The game looks a lot like an anime, a style which feels fitting for the design. However, the animation styles often change between gameplay, cut scenes and performance videos. It can get a bit jarring, although the performance videos are generally a lot of fun to watch – I particularly enjoyed the one character who was famous for her microwave-based cooking show.
Customization plays a big role in Tokyo Mirage Sessions #FE. As you progress through the game, you unlock unique “performa” in your characters, these can be combined with enemies’ components or stars that you receive based on your performances (encounters with enemies) to craft new weapons or unlock new skills. As you level up each weapon, you unlock new abilities that can be used in combat. These can be command abilities, like lighting magic or sword slashes, or session abilities that activate when another party member exploits an enemy weakness. There are only a set number of slots for abilities of each kind, though, so it requires quite a bit of strategy to specialize your characters in ways that make them useful on the battlefield and set your full party up for the greatest and most powerful combos in sessions.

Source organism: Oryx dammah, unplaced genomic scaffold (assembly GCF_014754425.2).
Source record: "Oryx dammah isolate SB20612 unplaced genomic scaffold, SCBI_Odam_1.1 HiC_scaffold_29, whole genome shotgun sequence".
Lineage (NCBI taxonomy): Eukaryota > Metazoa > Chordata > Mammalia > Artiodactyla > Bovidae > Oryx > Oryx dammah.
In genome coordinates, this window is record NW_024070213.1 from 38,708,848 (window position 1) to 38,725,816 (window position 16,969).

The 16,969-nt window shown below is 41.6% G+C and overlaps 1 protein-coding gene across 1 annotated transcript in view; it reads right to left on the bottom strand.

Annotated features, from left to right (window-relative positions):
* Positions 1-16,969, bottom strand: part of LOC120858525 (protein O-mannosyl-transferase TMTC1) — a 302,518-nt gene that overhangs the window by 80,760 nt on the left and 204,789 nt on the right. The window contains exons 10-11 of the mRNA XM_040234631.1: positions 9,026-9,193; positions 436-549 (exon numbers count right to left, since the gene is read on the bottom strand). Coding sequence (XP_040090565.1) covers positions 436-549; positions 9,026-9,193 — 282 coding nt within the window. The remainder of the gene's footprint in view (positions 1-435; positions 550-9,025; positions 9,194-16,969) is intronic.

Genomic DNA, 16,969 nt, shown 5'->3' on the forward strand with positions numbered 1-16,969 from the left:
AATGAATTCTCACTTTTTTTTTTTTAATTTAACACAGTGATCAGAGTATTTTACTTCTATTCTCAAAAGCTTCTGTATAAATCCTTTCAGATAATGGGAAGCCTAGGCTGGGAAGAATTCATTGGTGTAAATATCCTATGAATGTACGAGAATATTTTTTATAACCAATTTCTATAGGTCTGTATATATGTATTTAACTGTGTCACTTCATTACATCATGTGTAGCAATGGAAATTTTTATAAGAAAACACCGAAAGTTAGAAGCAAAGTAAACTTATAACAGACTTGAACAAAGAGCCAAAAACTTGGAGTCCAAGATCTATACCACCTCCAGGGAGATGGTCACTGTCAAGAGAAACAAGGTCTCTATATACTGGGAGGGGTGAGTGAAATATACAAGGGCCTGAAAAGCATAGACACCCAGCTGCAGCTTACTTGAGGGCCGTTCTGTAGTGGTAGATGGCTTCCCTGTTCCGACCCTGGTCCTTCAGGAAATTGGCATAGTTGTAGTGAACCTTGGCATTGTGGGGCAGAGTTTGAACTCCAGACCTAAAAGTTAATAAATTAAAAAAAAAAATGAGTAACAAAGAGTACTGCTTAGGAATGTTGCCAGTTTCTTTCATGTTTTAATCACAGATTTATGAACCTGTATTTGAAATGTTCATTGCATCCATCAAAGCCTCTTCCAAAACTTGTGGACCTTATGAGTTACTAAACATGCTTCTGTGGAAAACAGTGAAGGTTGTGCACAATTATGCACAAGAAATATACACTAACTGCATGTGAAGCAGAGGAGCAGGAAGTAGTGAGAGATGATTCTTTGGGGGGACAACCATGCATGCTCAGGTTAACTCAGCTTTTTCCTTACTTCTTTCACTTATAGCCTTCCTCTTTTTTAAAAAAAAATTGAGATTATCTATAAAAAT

I truly did not expect to enjoy Tokyo Mirage Sessions #FE as much as I did. At first, it seemed like a clichéd entertainment story revolving around teen idols – I’m far too much of an adult to be entertained by that, right? But the deep combat strategy and impressive RPG customization meant that I kept wanting to crawl through the next dungeon, defeat the next batch of enemies, craft the newest weapon to go back in and kill the next enemies, generate new abilities so I could kill even more enemies… and the next thing I knew, 63 hours of my life were spent completing the game. With a new game plus mode and plenty of achievements that I didn’t manage to snag this time (although I did complete all the side missions), Tokyo Mirage Sessions #FE offers a ton of value to JRPG fans. It’s fun and silly, but still captivating and challenging. Plus, it has a really catchy pop-idol soundtrack.